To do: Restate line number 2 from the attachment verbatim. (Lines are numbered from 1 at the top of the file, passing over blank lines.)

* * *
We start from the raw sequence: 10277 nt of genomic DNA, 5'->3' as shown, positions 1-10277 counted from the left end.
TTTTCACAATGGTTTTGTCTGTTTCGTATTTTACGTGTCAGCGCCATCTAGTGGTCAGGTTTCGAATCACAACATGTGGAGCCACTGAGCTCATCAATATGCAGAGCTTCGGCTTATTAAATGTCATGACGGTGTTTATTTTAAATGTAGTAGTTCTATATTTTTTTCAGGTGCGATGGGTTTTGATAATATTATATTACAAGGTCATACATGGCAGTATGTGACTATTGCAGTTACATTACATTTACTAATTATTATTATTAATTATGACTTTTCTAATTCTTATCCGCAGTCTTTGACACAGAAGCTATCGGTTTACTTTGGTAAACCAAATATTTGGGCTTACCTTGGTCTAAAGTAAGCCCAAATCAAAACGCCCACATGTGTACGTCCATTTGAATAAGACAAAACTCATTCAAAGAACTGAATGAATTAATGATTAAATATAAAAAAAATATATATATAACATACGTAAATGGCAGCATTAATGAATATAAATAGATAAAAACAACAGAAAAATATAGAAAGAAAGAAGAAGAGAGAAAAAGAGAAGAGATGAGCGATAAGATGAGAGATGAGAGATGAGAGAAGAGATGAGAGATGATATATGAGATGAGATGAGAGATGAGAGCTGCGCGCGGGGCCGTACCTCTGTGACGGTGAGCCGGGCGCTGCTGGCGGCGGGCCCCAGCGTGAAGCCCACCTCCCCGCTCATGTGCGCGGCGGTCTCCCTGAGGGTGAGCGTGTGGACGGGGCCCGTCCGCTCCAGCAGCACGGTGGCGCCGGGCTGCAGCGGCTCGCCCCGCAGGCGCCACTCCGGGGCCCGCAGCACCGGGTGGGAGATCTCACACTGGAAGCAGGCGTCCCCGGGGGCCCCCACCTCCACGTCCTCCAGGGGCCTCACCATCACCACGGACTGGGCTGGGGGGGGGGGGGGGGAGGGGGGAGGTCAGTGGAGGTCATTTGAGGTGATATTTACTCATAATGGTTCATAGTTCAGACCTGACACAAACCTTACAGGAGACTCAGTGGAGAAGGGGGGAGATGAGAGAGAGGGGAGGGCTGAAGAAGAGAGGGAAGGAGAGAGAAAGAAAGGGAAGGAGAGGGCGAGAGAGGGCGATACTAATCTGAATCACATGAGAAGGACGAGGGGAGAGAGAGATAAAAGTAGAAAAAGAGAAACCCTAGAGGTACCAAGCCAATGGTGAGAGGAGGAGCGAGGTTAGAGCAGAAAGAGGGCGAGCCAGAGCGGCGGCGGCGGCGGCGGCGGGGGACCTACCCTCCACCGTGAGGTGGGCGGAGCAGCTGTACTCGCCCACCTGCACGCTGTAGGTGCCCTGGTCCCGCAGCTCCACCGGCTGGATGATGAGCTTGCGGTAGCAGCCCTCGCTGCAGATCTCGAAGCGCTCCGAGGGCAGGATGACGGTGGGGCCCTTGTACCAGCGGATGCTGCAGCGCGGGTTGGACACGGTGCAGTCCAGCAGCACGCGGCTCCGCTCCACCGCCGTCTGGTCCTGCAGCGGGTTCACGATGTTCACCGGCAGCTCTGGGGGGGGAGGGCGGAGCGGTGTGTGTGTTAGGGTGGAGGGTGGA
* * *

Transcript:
TTTTCACAATGGTTTTGTCTGTTTCGTATTTTACGTGTCAGCGCCATCTAGTGGTCAGGTTTCGAATCACAACATGTGGAGCCACTGAGCTCATCAATATGCAGAGCTTCGGCTTATTAAATGTCATGACGGTGTTTATTTTAAATGTAGTAGTTCTATATTTTTTTCAGGTGCGATGGGTTTTGATAATATTATATTACAAGGTCATACATGGCAGTATGTGACTATTGCAGTTACATTACATTTACTAATTATTATTATTAATTATGACTTTTCTAATTCTTATCCGCAGTCTTTGACACAGAAGCTATCGGTTTACTTTGGTAAACCAAATATTTGGGCTTACCTTGGTCTAAAGTAAGCCCAAATCAAAACGCCCACATGTGTACGTCCATTTGAATAAGACAAAACTCATTCAAAGAACTGAATGAATTAATGATTAAATATAAAAAAAATATATATATAACATACGTAAATGGCAGCATTAATGAATATAAATAGATAAAAACAACAGAAAAATATAGAAAGAAAGAAGAAGAGAGAAAAAGAGAAGAGATGAGCGATAAGATGAGAGATGAGAGATGAGAGAAGAGATGAGAGATGATATATGAGATGAGATGAGAGATGAGAGCTGCGCGCGGGGCCGTACCTCTGTGACGGTGAGCCGGGCGCTGCTGGCGGCGGGCCCCAGCGTGAAGCCCACCTCCCCGCTCATGTGCGCGGCGGTCTCCCTGAGGGTGAGCGTGTGGACGGGGCCCGTCCGCTCCAGCAGCACGGTGGCGCCGGGCTGCAGCGGCTCGCCCCGCAGGCGCCACTCCGGGGCCCGCAGCACCGGGTGGGAGATCTCACACTGGAAGCAGGCGTCCCCGGGGGCCCCCACCTCCACGTCCTCCAGGGGCCTCACCATCACCACGGACTGGGCTGGGGGGGGGGGGGGGGAGGGGGGAGGTCAGTGGAGGTCATTTGAGGTGATATTTACTCATAATGGTTCATAGTTCAGACCTGACACAAACCTTACAGGAGACTCAGTGGAGAAGGGGGGAGATGAGAGAGAGGGGAGGGCTGAAGAAGAGAGGGAAGGAGAGAGAAAGAAAGGGAAGGAGAGGGCGAGAGAGGGCGATACTAATCTGAATCACATGAGAAGGACGAGGGGAGAGAGAGATAAAAGTAGAAAAAGAGAAACCCTAGAGGTACCAAGCCAATGGTGAGAGGAGGAGCGAGGTTAGAGCAGAAAGAGGGCGAGCCAGAGCGGCGGCGGCGGCGGCGGCGGGGGACCTACCCTCCACCGTGAGGTGGGCGGAGCAGCTGTACTCGCCCACCTGCACGCTGTAGGTGCCCTGGTCCCGCAGCTCCACCGGCTGGATGATGAGCTTGCGGTAGCAGCCCTCGCTGCAGATCTCGAAGCGCTCCGAGGGCAGGATGACGGTGGGGCCCTTGTACCAGCGGATGCTGCAGCGCGGGTTGGACACGGTGCAGTCCAGCAGCACGCGGCTCCGCTCCACCGCCGTCTGGTCCTGCAGCGGGTTCACGATGTTCACCGGCAGCTCTGGGGGGGGAGGGCGGAGCGGTGTGTGTGTTAGGGTGGAGGGTGGA